We’ve reported previously on this blog about the devastating results that can occur from a combination of misinformation from a Crime Stoppers tip and police tunnel vision. See that posting here.
Here’s another example of how that happens. In Dallas, Alan Mason was publicly identified as a “person of interest” in a series of rapes in south Dallas. This was based upon an anonymous, non-specific Crime Stoppers tip.
Alan Mason was not officially named as a ‘suspect,’ but his picture and name were made public as a ‘person of interest.’ Another man was subsequently linked by DNA to four of the rapes, and was named a suspect. Mason has been cleared of involvement in the rapes, and is no longer a ‘person of interest.’ Clearly, the Crime Stopper’s tip was bogus. If Mason was only a ‘person of interest,’ why was it necessary to make that public before it could be confirmed?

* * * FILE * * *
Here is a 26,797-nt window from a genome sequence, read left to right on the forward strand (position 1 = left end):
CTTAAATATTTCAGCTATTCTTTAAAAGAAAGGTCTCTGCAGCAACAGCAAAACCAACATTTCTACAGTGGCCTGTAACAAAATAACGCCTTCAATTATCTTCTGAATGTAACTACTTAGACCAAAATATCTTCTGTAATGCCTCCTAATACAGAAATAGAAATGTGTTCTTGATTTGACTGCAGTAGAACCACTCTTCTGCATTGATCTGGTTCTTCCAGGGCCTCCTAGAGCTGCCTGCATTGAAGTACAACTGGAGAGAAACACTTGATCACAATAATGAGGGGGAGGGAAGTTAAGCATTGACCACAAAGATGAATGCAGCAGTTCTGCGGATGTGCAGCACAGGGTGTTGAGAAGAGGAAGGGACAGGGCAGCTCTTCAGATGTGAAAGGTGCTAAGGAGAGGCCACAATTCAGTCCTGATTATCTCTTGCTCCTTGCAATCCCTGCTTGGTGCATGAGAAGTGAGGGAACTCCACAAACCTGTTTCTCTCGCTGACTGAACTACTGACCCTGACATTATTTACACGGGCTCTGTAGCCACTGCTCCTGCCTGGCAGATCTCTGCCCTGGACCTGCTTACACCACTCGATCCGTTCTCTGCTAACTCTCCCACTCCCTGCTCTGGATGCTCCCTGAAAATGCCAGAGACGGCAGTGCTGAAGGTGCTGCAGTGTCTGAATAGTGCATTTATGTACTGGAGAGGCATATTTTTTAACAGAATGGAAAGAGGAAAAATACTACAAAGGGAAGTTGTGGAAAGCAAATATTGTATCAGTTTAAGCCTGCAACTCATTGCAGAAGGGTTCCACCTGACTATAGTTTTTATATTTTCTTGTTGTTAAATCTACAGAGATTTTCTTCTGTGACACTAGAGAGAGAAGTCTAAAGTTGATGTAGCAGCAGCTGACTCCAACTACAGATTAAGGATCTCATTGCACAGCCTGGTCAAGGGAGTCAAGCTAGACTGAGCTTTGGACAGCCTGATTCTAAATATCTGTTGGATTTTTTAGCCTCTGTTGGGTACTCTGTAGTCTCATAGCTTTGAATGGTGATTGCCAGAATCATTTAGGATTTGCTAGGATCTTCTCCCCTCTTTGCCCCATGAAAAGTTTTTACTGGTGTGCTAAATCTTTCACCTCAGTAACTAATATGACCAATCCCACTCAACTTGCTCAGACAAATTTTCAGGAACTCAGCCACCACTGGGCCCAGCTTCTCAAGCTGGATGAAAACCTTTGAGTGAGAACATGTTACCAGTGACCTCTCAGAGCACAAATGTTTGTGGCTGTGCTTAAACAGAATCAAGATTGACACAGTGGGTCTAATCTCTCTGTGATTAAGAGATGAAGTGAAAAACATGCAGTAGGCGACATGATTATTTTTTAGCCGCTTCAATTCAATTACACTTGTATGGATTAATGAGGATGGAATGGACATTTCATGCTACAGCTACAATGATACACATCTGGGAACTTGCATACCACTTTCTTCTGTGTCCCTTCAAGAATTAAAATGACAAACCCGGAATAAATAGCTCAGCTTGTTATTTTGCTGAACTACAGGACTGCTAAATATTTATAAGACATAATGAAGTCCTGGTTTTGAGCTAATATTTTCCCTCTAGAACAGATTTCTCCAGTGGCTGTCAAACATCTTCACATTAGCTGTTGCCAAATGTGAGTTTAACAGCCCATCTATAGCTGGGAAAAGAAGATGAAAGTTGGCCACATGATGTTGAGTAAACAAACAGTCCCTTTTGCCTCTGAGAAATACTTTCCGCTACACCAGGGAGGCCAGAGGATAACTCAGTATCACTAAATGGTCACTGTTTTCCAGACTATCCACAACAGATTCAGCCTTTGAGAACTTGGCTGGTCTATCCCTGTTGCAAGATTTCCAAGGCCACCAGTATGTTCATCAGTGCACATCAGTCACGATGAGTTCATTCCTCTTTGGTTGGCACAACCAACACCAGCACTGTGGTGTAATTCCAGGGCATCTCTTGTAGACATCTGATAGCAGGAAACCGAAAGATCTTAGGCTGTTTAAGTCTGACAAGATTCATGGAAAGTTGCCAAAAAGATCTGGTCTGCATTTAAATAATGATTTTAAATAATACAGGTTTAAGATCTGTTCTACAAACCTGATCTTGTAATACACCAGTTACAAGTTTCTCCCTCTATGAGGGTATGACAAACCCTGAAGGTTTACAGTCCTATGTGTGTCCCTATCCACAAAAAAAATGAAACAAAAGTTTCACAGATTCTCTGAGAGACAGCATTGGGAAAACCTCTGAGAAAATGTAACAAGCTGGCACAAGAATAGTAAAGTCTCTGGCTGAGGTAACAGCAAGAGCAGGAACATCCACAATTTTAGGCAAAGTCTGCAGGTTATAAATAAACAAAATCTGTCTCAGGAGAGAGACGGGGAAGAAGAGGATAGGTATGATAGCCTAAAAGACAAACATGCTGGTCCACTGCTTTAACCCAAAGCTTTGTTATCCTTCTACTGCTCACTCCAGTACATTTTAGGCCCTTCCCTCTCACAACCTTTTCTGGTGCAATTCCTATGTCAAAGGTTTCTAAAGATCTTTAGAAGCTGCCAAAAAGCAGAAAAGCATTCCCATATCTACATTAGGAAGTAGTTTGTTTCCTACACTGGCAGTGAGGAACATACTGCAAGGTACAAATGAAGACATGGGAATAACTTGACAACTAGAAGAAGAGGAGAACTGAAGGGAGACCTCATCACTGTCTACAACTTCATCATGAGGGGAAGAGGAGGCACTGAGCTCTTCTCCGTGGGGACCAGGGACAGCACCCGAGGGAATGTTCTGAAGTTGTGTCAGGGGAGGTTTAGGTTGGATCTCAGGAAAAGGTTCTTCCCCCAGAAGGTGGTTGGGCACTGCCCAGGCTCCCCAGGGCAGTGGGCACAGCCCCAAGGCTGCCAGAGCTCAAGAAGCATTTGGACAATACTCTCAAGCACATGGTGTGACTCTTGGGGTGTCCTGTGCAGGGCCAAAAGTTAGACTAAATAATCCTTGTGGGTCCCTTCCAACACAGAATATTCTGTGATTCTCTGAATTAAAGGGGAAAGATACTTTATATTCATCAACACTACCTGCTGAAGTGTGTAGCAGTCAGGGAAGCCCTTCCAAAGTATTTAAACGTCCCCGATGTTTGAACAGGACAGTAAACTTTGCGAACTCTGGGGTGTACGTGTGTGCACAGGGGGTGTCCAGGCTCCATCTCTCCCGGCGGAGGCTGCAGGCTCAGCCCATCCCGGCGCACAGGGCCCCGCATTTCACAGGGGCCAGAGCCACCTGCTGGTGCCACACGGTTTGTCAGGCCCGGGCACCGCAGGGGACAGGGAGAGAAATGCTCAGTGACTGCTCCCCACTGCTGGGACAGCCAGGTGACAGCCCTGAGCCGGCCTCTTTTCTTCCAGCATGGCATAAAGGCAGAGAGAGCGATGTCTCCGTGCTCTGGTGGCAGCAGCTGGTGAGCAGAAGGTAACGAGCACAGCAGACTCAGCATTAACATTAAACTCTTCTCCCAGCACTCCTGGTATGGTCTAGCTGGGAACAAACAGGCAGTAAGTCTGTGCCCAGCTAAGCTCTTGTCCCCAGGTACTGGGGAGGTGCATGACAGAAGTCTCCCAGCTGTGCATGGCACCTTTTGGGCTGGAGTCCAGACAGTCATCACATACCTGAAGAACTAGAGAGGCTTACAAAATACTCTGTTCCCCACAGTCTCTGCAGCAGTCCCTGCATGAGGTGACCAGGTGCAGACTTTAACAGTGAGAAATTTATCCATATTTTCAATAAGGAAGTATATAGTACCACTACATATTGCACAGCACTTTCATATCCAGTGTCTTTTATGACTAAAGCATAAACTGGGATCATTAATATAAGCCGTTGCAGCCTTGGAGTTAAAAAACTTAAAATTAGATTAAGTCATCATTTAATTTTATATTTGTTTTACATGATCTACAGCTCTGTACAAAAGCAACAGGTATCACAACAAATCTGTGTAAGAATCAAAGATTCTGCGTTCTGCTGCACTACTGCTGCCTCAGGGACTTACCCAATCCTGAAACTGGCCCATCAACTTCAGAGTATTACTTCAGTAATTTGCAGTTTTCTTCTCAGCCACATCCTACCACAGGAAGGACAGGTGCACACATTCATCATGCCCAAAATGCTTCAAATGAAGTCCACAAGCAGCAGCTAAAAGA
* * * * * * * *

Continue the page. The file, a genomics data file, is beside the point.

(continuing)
There is absolutely no control over the quality or the veracity of the information that comes into Crime Stoppers; nor is there any knowledge of the motivation of the informant. We can only hope that the police sort it out correctly, and don’t jump to tunnel vision conclusions; including making premature public statements. Thankfully, this case did not result in an innocent person being convicted and incarcerated.